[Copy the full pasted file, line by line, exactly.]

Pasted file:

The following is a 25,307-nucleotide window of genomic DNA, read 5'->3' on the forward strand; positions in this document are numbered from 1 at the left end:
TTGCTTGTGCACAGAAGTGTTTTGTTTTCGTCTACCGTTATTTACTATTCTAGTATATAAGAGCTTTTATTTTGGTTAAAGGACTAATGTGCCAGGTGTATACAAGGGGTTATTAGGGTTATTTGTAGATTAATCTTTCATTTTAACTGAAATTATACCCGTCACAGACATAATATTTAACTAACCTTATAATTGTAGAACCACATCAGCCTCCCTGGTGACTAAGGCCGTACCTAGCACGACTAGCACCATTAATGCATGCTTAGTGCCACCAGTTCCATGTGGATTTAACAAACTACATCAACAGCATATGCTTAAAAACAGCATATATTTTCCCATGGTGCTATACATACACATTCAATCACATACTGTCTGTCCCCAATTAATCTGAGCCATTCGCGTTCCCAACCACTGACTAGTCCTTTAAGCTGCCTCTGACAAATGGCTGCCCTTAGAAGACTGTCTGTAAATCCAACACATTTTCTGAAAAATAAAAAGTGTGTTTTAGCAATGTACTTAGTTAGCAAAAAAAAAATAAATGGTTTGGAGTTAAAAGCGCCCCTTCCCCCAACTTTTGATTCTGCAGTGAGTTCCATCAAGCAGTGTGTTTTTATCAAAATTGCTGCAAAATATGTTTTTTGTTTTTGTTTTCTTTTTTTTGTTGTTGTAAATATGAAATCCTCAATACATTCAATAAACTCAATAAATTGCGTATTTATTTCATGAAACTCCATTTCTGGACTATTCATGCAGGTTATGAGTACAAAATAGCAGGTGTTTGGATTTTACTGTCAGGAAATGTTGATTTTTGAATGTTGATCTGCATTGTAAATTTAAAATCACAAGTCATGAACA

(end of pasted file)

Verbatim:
The following is a 25,307-nucleotide window of genomic DNA, read 5'->3' on the forward strand; positions in this document are numbered from 1 at the left end:
TTGCTTGTGCACAGAAGTGTTTTGTTTTCGTCTACCGTTATTTACTATTCTAGTATATAAGAGCTTTTATTTTGGTTAAAGGACTAATGTGCCAGGTGTATACAAGGGGTTATTAGGGTTATTTGTAGATTAATCTTTCATTTTAACTGAAATTATACCCGTCACAGACATAATATTTAACTAACCTTATAATTGTAGAACCACATCAGCCTCCCTGGTGACTAAGGCCGTACCTAGCACGACTAGCACCATTAATGCATGCTTAGTGCCACCAGTTCCATGTGGATTTAACAAACTACATCAACAGCATATGCTTAAAAACAGCATATATTTTCCCATGGTGCTATACATACACATTCAATCACATACTGTCTGTCCCCAATTAATCTGAGCCATTCGCGTTCCCAACCACTGACTAGTCCTTTAAGCTGCCTCTGACAAATGGCTGCCCTTAGAAGACTGTCTGTAAATCCAACACATTTTCTGAAAAATAAAAAGTGTGTTTTAGCAATGTACTTAGTTAGCAAAAAAAAAATAAATGGTTTGGAGTTAAAAGCGCCCCTTCCCCCAACTTTTGATTCTGCAGTGAGTTCCATCAAGCAGTGTGTTTTTATCAAAATTGCTGCAAAATATGTTTTTTGTTTTTGTTTTCTTTTTTTTGTTGTTGTAAATATGAAATCCTCAATACATTCAATAAACTCAATAAATTGCGTATTTATTTCATGAAACTCCATTTCTGGACTATTCATGCAGGTTATGAGTACAAAATAGCAGGTGTTTGGATTTTACTGTCAGGAAATGTTGATTTTTGAATGTTGATCTGCATTGTAAATTTAAAATCACAAGTCATGAACA